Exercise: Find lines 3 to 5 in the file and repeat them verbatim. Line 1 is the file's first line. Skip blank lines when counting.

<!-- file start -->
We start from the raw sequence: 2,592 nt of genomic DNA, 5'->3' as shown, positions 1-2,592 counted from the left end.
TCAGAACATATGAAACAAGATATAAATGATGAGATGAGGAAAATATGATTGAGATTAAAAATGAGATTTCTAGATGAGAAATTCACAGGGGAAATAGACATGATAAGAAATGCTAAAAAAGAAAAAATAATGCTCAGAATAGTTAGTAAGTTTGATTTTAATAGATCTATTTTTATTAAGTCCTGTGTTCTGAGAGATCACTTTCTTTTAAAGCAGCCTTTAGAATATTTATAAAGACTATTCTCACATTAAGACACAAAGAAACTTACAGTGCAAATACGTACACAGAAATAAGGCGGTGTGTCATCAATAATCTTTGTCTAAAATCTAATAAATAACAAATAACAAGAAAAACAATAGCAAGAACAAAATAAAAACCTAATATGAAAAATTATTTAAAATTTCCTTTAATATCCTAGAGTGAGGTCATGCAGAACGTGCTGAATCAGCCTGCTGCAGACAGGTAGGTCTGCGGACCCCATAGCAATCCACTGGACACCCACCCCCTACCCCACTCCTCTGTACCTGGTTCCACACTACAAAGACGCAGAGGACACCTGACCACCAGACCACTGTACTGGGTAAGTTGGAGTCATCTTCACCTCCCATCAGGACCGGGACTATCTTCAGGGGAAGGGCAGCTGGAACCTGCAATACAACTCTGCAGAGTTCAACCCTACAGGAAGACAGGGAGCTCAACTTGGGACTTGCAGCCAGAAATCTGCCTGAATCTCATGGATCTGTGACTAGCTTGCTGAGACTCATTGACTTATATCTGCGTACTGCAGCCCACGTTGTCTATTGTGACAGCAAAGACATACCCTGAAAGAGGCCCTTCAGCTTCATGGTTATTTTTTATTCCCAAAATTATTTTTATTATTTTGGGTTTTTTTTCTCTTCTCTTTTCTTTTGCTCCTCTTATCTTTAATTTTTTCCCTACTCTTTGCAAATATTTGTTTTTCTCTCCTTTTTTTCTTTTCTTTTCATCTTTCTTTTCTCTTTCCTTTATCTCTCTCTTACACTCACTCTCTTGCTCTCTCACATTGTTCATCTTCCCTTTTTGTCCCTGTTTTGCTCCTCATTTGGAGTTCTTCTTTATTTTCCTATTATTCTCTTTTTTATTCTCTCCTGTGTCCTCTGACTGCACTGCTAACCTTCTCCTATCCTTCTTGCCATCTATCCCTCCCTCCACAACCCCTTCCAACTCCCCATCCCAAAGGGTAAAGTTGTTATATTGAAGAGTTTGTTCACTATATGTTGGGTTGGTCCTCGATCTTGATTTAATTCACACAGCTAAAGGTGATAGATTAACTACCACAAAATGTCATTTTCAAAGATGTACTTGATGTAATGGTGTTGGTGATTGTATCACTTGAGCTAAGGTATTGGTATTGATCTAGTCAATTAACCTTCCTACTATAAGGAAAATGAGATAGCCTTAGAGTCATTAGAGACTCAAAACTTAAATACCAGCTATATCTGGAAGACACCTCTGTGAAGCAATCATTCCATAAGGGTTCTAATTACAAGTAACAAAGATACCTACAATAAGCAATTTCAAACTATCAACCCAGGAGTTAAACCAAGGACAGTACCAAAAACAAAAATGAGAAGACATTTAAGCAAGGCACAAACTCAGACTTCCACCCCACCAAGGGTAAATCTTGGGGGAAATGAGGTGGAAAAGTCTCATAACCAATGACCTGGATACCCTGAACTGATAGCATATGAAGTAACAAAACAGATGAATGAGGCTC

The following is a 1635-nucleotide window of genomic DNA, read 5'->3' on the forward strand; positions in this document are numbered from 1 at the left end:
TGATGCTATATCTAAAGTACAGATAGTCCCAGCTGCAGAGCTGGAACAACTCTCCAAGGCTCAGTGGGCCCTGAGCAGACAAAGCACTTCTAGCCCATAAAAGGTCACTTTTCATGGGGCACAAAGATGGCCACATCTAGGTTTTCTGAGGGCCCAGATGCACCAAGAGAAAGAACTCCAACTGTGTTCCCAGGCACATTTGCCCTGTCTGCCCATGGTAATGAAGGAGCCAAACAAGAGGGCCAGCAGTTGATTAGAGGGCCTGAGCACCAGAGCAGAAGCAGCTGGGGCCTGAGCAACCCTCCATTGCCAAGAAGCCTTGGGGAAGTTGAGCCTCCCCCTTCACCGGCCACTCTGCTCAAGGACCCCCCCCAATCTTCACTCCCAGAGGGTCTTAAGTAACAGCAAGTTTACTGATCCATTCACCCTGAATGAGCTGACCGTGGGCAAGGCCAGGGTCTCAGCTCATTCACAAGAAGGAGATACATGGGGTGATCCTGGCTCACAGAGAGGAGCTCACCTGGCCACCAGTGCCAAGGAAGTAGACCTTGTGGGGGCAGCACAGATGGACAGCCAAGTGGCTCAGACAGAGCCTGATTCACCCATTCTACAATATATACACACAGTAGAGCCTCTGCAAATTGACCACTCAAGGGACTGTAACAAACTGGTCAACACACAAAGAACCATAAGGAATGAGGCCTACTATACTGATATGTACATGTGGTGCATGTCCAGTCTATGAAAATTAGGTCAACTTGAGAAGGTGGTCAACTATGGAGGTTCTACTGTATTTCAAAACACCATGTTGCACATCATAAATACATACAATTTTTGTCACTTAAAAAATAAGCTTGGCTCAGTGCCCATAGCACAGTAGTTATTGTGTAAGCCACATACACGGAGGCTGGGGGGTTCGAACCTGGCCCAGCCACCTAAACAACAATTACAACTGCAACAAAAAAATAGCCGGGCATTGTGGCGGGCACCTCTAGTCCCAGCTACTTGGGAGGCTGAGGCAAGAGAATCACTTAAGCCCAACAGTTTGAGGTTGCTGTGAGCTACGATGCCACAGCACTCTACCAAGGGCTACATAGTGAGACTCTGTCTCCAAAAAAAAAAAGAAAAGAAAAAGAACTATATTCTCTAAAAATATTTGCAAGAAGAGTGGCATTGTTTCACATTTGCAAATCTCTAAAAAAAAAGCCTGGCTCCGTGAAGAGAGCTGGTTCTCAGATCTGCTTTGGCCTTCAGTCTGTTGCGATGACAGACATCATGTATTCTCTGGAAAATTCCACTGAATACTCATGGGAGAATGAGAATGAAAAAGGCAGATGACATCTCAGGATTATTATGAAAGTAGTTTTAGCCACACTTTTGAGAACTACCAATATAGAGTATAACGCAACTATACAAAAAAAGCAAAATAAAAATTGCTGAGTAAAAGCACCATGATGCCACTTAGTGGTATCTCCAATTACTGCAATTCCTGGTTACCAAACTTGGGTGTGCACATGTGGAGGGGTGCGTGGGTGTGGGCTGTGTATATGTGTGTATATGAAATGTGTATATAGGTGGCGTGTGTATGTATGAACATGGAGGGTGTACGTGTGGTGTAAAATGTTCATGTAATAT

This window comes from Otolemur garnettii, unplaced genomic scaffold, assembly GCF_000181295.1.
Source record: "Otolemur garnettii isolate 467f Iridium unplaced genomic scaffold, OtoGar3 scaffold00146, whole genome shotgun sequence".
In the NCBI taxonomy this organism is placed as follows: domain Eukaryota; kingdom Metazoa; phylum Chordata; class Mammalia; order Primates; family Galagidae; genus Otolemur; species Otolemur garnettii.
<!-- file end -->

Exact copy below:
The following is a 1635-nucleotide window of genomic DNA, read 5'->3' on the forward strand; positions in this document are numbered from 1 at the left end:
TGATGCTATATCTAAAGTACAGATAGTCCCAGCTGCAGAGCTGGAACAACTCTCCAAGGCTCAGTGGGCCCTGAGCAGACAAAGCACTTCTAGCCCATAAAAGGTCACTTTTCATGGGGCACAAAGATGGCCACATCTAGGTTTTCTGAGGGCCCAGATGCACCAAGAGAAAGAACTCCAACTGTGTTCCCAGGCACATTTGCCCTGTCTGCCCATGGTAATGAAGGAGCCAAACAAGAGGGCCAGCAGTTGATTAGAGGGCCTGAGCACCAGAGCAGAAGCAGCTGGGGCCTGAGCAACCCTCCATTGCCAAGAAGCCTTGGGGAAGTTGAGCCTCCCCCTTCACCGGCCACTCTGCTCAAGGACCCCCCCCAATCTTCACTCCCAGAGGGTCTTAAGTAACAGCAAGTTTACTGATCCATTCACCCTGAATGAGCTGACCGTGGGCAAGGCCAGGGTCTCAGCTCATTCACAAGAAGGAGATACATGGGGTGATCCTGGCTCACAGAGAGGAGCTCACCTGGCCACCAGTGCCAAGGAAGTAGACCTTGTGGGGGCAGCACAGATGGACAGCCAAGTGGCTCAGACAGAGCCTGATTCACCCATTCTACAATATATACACACAGTAGAGCCTCTGCAAATTGACCACTCAAGGGACTGTAACAAACTGGTCAACACACAAAGAACCATAAGGAATGAGGCCTACTATACTGATATGTACATGTGGTGCATGTCCAGTCTATGAAAATTAGGTCAACTTGAGAAGGTGGTCAACTATGGAGGTTCTACTGTATTTCAAAACACCATGTTGCACATCATAAATACATACAATTTTTGTCACTTAAAAAATAAGCTTGGCTCAGTGCCCATAGCACAGTAGTTATTGTGTAAGCCACATACACGGAGGCTGGGGGGTTCGAACCTGGCCCAGCCACCTAAACAACAATTACAACTGCAACAAAAAAATAGCCGGGCATTGTGGCGGGCACCTCTAGTCCCAGCTACTTGGGAGGCTGAGGCAAGAGAATCACTTAAGCCCAACAGTTTGAGGTTGCTGTGAGCTACGATGCCACAGCACTCTACCAAGGGCTACATAGTGAGACTCTGTCTCCAAAAAAAAAAAGAAAAGAAAAAGAACTATATTCTCTAAAAATATTTGCAAGAAGAGTGGCATTGTTTCACATTTGCAAATCTCTAAAAAAAAAGCCTGGCTCCGTGAAGAGAGCTGGTTCTCAGATCTGCTTTGGCCTTCAGTCTGTTGCGATGACAGACATCATGTATTCTCTGGAAAATTCCACTGAATACTCATGGGAGAATGAGAATGAAAAAGGCAGATGACATCTCAGGATTATTATGAAAGTAGTTTTAGCCACACTTTTGAGAACTACCAATATAGAGTATAACGCAACTATACAAAAAAAGCAAAATAAAAATTGCTGAGTAAAAGCACCATGATGCCACTTAGTGGTATCTCCAATTACTGCAATTCCTGGTTACCAAACTTGGGTGTGCACATGTGGAGGGGTGCGTGGGTGTGGGCTGTGTATATGTGTGTATATGAAATGTGTATATAGGTGGCGTGTGTATGTATGAACATGGAGGGTGTACGTGTGGTGTAAAATGTTCATGTAATAT

This window comes from Otolemur garnettii, unplaced genomic scaffold, assembly GCF_000181295.1.